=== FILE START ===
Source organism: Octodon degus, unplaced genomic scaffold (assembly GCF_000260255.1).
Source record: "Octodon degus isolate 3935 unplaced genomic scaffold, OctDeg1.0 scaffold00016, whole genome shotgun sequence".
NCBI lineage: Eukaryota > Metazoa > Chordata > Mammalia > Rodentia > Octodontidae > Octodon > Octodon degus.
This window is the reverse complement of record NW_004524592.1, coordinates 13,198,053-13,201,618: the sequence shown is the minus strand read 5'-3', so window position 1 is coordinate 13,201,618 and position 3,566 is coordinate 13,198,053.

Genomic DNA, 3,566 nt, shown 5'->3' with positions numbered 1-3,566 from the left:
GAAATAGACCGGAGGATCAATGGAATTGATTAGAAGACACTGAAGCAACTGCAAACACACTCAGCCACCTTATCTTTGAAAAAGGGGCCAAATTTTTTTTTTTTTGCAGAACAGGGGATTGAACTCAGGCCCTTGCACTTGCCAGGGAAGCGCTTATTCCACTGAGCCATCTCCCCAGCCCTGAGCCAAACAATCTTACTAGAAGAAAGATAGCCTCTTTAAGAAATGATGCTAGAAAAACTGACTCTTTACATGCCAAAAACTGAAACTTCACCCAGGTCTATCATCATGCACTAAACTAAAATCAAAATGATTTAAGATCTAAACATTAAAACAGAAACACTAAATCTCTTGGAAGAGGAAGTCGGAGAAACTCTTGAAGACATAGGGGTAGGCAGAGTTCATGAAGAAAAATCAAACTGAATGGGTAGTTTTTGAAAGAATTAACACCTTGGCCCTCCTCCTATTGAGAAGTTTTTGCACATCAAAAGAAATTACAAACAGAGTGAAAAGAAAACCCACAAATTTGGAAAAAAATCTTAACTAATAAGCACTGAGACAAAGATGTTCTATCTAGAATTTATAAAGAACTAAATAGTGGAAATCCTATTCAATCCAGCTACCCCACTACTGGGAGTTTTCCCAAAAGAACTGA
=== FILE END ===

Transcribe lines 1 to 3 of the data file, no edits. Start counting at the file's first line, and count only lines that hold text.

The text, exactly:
Source organism: Octodon degus, unplaced genomic scaffold (assembly GCF_000260255.1).
Source record: "Octodon degus isolate 3935 unplaced genomic scaffold, OctDeg1.0 scaffold00016, whole genome shotgun sequence".
NCBI lineage: Eukaryota > Metazoa > Chordata > Mammalia > Rodentia > Octodontidae > Octodon > Octodon degus.